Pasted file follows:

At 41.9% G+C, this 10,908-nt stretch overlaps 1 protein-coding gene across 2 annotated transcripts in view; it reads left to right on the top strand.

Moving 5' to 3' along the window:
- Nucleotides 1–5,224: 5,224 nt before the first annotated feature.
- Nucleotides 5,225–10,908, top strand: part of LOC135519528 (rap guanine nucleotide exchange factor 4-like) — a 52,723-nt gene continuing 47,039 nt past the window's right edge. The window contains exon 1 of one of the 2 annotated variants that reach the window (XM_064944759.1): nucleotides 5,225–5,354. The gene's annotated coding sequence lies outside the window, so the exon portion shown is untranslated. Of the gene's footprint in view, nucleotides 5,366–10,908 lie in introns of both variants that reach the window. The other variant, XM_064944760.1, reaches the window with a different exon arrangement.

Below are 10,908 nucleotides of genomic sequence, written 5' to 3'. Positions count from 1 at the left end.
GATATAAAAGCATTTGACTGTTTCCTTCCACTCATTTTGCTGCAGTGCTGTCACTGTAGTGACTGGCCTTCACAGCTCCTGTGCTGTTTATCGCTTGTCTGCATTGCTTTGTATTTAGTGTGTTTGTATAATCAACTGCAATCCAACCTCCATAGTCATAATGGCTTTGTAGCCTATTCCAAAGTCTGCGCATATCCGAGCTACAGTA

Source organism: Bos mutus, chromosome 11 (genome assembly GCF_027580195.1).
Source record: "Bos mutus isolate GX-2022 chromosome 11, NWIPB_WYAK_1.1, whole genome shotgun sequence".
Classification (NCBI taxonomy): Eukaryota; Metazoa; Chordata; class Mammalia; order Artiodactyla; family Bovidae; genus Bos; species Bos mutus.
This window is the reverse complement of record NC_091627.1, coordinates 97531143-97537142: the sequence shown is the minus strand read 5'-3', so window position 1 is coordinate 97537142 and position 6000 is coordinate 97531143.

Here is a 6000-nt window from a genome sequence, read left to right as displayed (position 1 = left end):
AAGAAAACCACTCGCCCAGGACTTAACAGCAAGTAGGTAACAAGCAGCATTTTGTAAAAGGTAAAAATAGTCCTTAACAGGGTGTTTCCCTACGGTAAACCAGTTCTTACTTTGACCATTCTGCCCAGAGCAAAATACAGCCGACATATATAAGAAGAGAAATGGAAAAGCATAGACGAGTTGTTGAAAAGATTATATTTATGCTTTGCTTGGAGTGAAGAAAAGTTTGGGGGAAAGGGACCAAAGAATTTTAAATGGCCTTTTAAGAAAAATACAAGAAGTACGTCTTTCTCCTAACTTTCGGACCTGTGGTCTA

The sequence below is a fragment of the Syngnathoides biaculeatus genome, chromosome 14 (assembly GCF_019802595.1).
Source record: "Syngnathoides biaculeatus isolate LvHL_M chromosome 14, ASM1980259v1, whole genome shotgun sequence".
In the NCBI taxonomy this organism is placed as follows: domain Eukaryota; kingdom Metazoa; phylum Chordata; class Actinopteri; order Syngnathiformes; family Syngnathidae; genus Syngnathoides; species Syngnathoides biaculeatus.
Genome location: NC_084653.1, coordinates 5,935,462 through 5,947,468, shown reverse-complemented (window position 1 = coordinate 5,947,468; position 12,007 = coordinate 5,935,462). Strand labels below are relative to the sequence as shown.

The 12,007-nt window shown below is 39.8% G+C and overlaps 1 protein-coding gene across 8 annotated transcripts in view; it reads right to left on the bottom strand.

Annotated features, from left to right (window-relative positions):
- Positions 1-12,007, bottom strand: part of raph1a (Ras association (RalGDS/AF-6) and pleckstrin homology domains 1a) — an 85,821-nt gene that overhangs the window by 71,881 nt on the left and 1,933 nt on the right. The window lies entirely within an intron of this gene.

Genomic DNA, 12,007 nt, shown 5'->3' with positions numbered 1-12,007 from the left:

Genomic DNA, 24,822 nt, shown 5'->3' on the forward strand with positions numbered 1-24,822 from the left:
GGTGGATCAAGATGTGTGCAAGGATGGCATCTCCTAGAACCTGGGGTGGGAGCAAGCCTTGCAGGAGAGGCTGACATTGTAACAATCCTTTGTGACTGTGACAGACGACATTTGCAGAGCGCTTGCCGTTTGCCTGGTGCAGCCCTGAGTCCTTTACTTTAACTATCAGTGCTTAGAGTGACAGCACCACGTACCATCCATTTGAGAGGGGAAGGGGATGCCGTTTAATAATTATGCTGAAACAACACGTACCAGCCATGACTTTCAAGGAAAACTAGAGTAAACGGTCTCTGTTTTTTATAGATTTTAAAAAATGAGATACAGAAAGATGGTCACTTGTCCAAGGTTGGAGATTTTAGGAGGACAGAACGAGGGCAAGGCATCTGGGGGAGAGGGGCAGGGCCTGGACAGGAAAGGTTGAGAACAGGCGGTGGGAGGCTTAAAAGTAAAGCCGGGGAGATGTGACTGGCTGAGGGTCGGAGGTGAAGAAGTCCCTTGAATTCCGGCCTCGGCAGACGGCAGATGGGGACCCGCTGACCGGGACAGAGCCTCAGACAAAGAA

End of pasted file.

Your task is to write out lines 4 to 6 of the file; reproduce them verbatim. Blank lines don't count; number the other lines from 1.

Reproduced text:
- Nucleotides 5,225–10,908, top strand: part of LOC135519528 (rap guanine nucleotide exchange factor 4-like) — a 52,723-nt gene continuing 47,039 nt past the window's right edge. The window contains exon 1 of one of the 2 annotated variants that reach the window (XM_064944759.1): nucleotides 5,225–5,354. The gene's annotated coding sequence lies outside the window, so the exon portion shown is untranslated. Of the gene's footprint in view, nucleotides 5,366–10,908 lie in introns of both variants that reach the window. The other variant, XM_064944760.1, reaches the window with a different exon arrangement.

Below are 10,908 nucleotides of genomic sequence, written 5' to 3'. Positions count from 1 at the left end.
GATATAAAAGCATTTGACTGTTTCCTTCCACTCATTTTGCTGCAGTGCTGTCACTGTAGTGACTGGCCTTCACAGCTCCTGTGCTGTTTATCGCTTGTCTGCATTGCTTTGTATTTAGTGTGTTTGTATAATCAACTGCAATCCAACCTCCATAGTCATAATGGCTTTGTAGCCTATTCCAAAGTCTGCGCATATCCGAGCTACAGTA